The COVID-19 pandemic has drastically affected the commercial and production activities of several economies of the world. The United States of America is not an exception.
The outbreak has exhibited a spectrum of challenges to the engineering and construction industry, challenges that could intensify, depending upon the severity and length of the crisis, in the country as well as on the global front. The ambiguity surrounding the extent of this pandemic makes it difficult to forecast how the operations of this industry could recover and progress after the period of lockdown gets over.
So, what is the status of construction projects at the moment in the United States of America?
As a result of the repercussions of COVID-19, numerous companies and government authorities, who commissioned a handful of construction outlines, suspended a few projects and revoked several contracts.
Not solely that, the projects that are currently backed by funds are hanging at the risk of plausible supply chain bottlenecks (of equipment and materials including structural steel and glass from Asia) that could cause project delays or reduced spending on future ones.
Subcontractors are particularly vulnerable to bankruptcy, even after the site shutdown of barely a few weeks
Now, in response to the global pandemic crisis, 30 states within the United States, as of April 2020, defined construction activities as crucial. These constructions are designated to be worked upon, as these projects can help protect the health and safety of occupants or can be unsafe if they remained unfinished.
A total of 45 states declared orders to limit construction work activities.
So, all in all, what factors are getting hindered in the process?
(1) Disturbance In The Supply Chain Of Construction Material
With the termination of activities (so as to control the epidemic), foreign manufacturers, and logistic firms, several of which are headquartered in China, have compelled U.S. contractors to encounter difficulties with their supply chain of materials.
The U.S. construction industry depends heavily on foreign imports, including steel, copper, aluminum, cement, and fixtures, much of which originates from China.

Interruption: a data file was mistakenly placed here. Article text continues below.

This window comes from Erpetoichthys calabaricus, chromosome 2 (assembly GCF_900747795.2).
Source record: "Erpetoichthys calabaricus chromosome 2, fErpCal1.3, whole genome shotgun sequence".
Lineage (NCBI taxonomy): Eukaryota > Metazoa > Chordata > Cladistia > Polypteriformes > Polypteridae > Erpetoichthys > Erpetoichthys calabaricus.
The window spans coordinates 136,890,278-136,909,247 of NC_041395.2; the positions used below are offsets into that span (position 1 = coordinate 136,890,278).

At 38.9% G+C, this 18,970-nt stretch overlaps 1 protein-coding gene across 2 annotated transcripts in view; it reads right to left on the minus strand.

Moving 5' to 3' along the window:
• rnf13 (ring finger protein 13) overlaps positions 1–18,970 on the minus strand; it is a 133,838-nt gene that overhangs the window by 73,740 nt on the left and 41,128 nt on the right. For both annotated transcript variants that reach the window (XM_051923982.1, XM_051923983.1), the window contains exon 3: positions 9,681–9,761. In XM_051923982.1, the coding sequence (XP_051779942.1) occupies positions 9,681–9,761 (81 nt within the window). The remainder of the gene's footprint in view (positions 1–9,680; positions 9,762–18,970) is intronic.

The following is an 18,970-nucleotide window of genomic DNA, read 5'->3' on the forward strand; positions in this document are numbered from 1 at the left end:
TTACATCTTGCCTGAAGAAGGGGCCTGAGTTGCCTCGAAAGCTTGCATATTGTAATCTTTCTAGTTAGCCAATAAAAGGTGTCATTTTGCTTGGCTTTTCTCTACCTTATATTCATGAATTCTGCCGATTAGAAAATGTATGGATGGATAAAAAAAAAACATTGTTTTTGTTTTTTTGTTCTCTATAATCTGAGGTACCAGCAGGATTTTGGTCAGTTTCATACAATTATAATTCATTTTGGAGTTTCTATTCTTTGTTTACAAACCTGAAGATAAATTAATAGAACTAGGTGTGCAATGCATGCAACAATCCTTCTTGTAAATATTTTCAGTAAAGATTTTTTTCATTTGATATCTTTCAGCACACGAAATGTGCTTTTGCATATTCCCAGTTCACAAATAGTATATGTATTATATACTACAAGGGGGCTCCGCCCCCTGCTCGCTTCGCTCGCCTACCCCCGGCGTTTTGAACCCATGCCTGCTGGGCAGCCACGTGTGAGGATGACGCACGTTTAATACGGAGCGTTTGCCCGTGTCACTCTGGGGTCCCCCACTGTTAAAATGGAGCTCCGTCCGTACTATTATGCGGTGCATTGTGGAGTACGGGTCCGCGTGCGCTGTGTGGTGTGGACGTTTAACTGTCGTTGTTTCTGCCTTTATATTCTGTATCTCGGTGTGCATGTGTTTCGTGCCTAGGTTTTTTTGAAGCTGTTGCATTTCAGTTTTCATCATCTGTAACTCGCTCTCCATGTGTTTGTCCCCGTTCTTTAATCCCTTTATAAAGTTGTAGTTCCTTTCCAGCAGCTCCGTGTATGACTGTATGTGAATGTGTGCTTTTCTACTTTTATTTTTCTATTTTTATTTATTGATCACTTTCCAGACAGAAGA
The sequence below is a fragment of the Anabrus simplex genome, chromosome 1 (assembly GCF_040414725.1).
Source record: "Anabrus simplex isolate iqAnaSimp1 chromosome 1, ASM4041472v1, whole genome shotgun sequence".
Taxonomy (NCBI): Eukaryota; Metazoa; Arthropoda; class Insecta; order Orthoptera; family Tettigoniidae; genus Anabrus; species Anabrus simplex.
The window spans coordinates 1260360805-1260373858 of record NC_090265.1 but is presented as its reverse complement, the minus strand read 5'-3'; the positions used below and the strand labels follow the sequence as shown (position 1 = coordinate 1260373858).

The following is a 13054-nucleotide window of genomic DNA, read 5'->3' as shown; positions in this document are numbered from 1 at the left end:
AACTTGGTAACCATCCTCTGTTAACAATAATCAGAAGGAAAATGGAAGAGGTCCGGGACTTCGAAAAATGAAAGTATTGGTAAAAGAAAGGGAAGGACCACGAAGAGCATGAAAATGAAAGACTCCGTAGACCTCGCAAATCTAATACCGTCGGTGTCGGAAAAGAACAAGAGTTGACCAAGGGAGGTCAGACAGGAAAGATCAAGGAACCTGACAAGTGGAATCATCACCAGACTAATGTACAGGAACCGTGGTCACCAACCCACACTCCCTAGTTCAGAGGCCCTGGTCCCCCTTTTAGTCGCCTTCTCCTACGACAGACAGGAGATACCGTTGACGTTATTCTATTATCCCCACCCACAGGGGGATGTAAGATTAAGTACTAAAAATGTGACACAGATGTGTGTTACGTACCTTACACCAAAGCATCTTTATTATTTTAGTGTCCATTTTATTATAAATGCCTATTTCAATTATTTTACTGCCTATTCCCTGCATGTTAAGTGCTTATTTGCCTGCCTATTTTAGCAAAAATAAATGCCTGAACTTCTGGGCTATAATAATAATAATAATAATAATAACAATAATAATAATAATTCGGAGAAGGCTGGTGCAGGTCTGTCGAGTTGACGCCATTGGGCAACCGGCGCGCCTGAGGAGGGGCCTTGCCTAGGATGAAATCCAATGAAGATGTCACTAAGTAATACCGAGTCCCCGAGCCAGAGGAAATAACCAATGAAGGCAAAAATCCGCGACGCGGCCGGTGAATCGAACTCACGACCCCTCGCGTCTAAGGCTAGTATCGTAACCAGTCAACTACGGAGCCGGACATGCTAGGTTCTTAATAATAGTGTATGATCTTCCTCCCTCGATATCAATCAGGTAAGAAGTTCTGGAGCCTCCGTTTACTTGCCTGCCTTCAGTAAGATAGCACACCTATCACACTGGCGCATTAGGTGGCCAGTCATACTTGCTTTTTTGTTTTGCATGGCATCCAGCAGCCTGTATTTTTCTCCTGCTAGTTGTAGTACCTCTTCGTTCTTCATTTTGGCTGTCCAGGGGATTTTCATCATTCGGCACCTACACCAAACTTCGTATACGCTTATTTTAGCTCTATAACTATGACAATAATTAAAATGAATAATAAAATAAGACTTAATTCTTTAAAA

If the condition persists, a stark decline in the imports can undoubtedly be anticipated.
In spite of this, it can be expected that the decreased supply of products would anyways contribute to volatile buying habits and still hold the potential to escalate the national prices of high-demand goods.
In addition to potential price spikes, the failure to obtain supplies would eventually delay the overall rate of progress of innumerable construction ventures.
(2) Contractor and Labor Impacts
Following the increase in the number of U.S. COVID-19 cases, efforts to restrict the spread have contributed to the introduction of emergency protocols, and in many instances, city-wide and state-wide suspension of all non-essential jobs.
These initiatives have impacted the broader community and precipitated major problems for the workforce of the construction industry.
Also, several construction companies, site owners, and contractors have enforced travel bans for employees or travel restrictions on those workers who originate from high-risk states. It is determined that the progression of some projects will be hindered by the curtailment of skilled labor.
(3) Global Economic Uncertainty
In expectation of the impacts of the COVID-19 epidemic on the global economy, fear amongst investors has increased.
Not solely that, it has further been reflected that the coronavirus outbreak can cause a global recession by the end of 2020.
Ordinarily, under recession circumstances, business operations, and market activities tend to decline with projects getting annulled or subjected to long-term postponements.
In such situations, demand for resources reduces, and the percentage of labor availability, conversely, witnesses a rise.
If the number of opportunities becomes limited, new ventures arising during mentioned times may see aggressive contractor bidding as well.
(4) Contractual Implications
Despite the unexpected occurrence of the COVID-19 crisis, contractors could still be contractually liable for cumbers or cost overruns of/ on their existing ventures.
Therefore, contractors, as well as the shareholders of the properties, are required to meticulously peruse contracts and determine whether contractual rights and obligations could subsist under such circumstances (the outbreak caused by a novel virus).
It is proposed that owners inquire and examine their contracts and take precise notice of any force majeure clauses that could provide for the suspension or termination of work when such extenuating situations ensue.
Opportunistic arguments can be made in certain situations, but the effect of COVID-19, notably in respect to supply chain disturbances, is considerable enough to reckon multiple statements as legitimate.